The western front has seen an unfortunate spike in fatalities this week, with six Frontier Corps (FC) men martyred on Friday. They all fell victim to an improvised explosive device (IED) near the Pakistan-Iran border when their vehicle was hit by the remote-controlled bomb. According to Inter-Services Public Relations (ISPR), the victims that include a major, a naik, two lance naiks, and two sepoys were returning after patrolling in the Buleda area, 14km from the Pakistan-Iran border. Their assignment was “to check possible routes used by terrorists in the mountainous terrain of Makran”. On Wednesday also, two soldiers had been martyred in a rocket attack on a security checkpoint in Edek village near Mirali in the restive North Waziristan tribal district. The victims in that incident were a hawaldar and a sepoy. The military did not give details on where the rocket could have come from.
While North Waziristan remains a hotspot for sporadic incidents of terrorist attacks on security forces, it is worrying that flare-ups are still seen elsewhere. Although the large-scale military operations of the last decade have had great success in eliminating the terror threat of yesteryear, such incidents are still worrisome. In North Waziristan alone, at least 10 security personnel were martyred in separate attacks by militants. Yes, the attacks were on military targets rather than civilian ones, because the operations helped deny terrorists access to most soft targets. And civilian or soldier, the death of any of our friends and families is a tragedy, even if it is in defence of the country.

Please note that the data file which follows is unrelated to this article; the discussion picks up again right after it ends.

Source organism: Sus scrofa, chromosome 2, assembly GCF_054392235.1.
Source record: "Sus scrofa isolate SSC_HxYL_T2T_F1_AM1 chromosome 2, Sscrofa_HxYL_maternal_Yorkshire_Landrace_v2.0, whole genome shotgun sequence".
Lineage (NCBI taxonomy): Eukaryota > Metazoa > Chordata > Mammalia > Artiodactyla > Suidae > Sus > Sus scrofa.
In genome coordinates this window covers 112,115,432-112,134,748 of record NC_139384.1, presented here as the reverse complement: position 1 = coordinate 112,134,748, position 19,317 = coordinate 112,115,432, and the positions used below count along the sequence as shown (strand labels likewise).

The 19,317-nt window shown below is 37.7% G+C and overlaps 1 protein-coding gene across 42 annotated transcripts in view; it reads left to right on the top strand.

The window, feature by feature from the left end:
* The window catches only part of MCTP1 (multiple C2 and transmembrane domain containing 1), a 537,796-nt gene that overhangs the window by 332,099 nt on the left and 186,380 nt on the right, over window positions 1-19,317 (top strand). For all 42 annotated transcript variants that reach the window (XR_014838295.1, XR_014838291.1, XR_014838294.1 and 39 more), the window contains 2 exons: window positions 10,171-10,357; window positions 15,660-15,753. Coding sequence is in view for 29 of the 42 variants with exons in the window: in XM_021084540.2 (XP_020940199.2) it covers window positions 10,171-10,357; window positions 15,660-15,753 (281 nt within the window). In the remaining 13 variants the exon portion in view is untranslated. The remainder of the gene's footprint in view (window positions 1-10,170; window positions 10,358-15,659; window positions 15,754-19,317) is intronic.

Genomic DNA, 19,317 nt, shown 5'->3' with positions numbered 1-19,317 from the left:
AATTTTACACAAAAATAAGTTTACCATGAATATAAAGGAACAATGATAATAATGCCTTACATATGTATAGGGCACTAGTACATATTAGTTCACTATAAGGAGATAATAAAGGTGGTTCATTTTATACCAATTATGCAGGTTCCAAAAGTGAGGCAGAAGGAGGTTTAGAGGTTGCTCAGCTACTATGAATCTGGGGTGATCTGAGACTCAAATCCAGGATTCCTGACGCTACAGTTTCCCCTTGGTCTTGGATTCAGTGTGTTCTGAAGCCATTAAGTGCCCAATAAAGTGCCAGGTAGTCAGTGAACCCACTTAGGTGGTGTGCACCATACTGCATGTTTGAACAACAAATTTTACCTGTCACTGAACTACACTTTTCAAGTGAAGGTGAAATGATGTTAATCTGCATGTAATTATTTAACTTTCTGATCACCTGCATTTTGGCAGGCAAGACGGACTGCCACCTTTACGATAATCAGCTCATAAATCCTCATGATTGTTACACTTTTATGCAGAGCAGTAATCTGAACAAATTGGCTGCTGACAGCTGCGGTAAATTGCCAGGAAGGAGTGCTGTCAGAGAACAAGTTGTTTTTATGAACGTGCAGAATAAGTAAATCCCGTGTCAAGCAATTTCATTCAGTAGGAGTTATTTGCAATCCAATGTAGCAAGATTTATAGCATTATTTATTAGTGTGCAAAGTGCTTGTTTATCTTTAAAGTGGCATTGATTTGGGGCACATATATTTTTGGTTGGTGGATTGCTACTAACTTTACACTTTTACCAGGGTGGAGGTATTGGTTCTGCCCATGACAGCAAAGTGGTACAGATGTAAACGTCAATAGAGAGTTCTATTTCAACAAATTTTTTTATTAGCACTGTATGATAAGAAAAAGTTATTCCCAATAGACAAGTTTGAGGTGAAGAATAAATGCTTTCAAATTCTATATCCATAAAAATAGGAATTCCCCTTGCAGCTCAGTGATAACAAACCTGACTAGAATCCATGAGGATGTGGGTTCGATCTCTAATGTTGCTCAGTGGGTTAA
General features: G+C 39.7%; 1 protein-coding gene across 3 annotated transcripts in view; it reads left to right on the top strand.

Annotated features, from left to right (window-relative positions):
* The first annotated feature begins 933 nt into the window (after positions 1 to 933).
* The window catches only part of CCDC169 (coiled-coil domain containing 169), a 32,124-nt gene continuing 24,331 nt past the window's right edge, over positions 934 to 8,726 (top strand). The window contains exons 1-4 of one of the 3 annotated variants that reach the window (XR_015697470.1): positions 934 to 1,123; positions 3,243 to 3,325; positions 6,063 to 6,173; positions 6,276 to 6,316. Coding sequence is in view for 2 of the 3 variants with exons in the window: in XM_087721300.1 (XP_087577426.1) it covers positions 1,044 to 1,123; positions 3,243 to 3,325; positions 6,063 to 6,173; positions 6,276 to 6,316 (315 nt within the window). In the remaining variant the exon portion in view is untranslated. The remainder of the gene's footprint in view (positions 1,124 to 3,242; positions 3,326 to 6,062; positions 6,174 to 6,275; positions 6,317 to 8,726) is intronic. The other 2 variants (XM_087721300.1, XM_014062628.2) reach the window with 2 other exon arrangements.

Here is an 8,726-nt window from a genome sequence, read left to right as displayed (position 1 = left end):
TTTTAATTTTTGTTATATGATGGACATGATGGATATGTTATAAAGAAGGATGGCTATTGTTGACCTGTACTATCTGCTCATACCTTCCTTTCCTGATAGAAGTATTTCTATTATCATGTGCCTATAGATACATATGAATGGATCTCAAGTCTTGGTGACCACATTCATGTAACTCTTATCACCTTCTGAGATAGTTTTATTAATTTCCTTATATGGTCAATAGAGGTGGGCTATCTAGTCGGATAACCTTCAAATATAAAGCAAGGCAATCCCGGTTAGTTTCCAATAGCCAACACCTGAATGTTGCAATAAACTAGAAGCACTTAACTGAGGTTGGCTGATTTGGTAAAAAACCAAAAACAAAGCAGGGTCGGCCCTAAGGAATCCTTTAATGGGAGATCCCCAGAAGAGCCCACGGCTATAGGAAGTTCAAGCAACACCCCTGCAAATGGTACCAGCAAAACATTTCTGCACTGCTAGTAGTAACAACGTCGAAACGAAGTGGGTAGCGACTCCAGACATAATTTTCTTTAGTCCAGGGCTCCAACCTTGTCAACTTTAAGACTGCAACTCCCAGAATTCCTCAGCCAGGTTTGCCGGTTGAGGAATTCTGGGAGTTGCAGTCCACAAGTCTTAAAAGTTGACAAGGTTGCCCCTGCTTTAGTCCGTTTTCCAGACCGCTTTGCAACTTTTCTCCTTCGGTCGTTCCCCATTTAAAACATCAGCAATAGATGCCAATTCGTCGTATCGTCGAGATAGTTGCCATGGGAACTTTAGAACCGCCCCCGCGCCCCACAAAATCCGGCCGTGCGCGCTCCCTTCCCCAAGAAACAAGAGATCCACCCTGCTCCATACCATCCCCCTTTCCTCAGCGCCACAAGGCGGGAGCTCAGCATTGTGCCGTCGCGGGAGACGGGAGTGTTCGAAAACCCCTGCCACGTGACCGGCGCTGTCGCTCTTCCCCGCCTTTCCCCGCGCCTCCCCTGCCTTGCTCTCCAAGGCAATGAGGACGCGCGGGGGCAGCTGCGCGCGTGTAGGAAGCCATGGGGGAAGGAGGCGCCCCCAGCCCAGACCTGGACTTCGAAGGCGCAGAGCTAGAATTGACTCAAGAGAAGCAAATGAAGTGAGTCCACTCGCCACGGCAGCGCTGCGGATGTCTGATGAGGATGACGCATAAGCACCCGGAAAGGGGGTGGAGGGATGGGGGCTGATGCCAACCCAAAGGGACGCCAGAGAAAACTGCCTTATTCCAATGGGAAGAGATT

Getting terrorism down to a net-zero situation might be near-impossible, but that doesn’t mean we can let up. We are facing several security threats from abroad, but we cannot repeat the mistakes of the past and divert attention when the job is not 100% complete. While we cannot ignore the border, we also cannot forget about the problem inside. In fact, genuinely fixing it will allow full attention to be turned to the border. Expediency may look good during the interim, but without the job being done thoroughly, such incidents will keep occurring.
Published in The Express Tribune, May 10th, 2020.
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